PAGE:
Thai Prime Minister Yingluck Shinawatra announced that she will not resign ahead of snap elections, to be held February 2, despite opposition calls for her to step down.
Yingluck made the announcement Tuesday, a day after she said she would dissolve parliament. This follows more than a month of anti-government protests in Bangkok.
The Thai leader said in a televised address Monday that she will leave it up to the people to decide the future of the country. The king later issued a decree setting the date for the new elections.
However, opposition Democratic Party leader Suthep Thaungsuban said he will not end the demonstrations until Yingluck resigns and turns over the seat of government to an unelected "people's council." Police estimate more than 140,000 protesters surrounded Government House on Monday.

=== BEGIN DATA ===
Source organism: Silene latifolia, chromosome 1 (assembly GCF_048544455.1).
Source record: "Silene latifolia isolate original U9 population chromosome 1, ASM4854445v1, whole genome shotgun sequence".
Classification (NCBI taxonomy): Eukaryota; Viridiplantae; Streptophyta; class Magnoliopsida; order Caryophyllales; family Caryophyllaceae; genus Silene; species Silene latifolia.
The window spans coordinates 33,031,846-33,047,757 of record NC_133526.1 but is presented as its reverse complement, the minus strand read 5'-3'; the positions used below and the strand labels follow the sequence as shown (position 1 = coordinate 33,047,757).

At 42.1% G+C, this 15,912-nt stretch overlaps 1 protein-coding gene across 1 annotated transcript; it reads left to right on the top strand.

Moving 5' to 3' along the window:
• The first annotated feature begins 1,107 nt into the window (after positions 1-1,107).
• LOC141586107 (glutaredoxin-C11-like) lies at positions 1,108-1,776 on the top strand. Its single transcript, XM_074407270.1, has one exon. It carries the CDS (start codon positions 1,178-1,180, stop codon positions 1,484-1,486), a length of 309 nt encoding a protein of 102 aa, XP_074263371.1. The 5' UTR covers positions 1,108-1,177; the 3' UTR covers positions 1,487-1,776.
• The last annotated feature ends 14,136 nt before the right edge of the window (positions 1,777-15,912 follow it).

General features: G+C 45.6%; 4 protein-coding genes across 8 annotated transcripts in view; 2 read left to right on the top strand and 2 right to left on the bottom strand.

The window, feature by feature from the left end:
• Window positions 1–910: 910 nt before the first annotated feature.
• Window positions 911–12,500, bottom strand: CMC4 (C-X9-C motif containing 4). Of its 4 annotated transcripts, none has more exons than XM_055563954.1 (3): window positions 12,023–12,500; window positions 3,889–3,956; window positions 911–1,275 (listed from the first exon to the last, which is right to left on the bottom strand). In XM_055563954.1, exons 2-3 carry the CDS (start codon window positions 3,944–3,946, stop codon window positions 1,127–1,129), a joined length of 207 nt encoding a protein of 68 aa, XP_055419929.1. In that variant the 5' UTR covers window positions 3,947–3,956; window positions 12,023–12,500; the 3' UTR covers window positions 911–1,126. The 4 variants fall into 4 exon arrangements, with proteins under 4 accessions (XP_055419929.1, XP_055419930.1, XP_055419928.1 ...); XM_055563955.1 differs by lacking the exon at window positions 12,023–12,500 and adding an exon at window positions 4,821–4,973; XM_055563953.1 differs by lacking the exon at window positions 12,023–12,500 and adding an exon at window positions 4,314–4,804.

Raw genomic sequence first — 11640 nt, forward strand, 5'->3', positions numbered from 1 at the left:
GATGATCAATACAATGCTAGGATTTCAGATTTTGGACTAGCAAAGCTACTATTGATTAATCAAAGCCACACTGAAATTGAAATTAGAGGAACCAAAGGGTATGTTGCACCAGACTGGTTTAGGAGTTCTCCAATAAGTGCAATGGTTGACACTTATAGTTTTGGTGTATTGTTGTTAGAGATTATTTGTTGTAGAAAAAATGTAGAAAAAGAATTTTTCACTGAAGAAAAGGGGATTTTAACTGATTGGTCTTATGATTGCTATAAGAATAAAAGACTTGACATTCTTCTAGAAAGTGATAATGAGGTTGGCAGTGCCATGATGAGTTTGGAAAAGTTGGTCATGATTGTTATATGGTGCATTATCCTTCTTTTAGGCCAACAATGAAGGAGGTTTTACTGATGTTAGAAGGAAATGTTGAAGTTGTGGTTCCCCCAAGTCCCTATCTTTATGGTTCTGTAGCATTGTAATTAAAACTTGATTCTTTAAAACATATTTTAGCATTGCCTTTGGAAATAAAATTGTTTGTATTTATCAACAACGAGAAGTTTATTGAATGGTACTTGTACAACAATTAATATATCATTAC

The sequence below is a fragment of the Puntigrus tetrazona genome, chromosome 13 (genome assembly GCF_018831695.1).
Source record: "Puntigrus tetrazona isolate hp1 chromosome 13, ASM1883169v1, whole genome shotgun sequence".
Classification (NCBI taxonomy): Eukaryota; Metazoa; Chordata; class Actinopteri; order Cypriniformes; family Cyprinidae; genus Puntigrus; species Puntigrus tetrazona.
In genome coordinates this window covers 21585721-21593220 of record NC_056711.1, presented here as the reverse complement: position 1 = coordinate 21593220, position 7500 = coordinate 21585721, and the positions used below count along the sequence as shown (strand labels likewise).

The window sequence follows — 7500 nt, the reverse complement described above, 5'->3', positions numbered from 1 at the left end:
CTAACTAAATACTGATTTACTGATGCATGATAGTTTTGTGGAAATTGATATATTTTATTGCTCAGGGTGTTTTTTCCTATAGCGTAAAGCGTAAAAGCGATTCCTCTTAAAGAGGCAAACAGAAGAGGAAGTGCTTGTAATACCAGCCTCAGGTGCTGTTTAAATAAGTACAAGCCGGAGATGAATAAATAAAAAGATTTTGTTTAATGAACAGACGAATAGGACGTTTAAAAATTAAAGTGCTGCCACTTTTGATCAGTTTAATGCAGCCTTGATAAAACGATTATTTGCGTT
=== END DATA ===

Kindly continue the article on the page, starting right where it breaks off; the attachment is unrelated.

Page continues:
Yingluck says her Cabinet will remain intact, although with limited powers, and she will stay on as caretaker prime minister. Her party said that she will run again in the new elections.
Opposition lawmakers resigned from parliament en masse on Sunday.
At least four people have been killed and many wounded in recent protests. The demonstrations were triggered several weeks ago by an amnesty bill that would have allowed former prime minister Thaksin Shinawatra to return home and avoid a two-year jail term for corruption.
The Senate rejected the bill but protests have continued.
Thaksin, Prime Minister Yingluck's billionaire brother, was ousted in a 2006 military coup.
The conflict pits Bangkok's urban middle class and royalist elite against the mostly poor, rural supporters of Yingluck and Thaksin.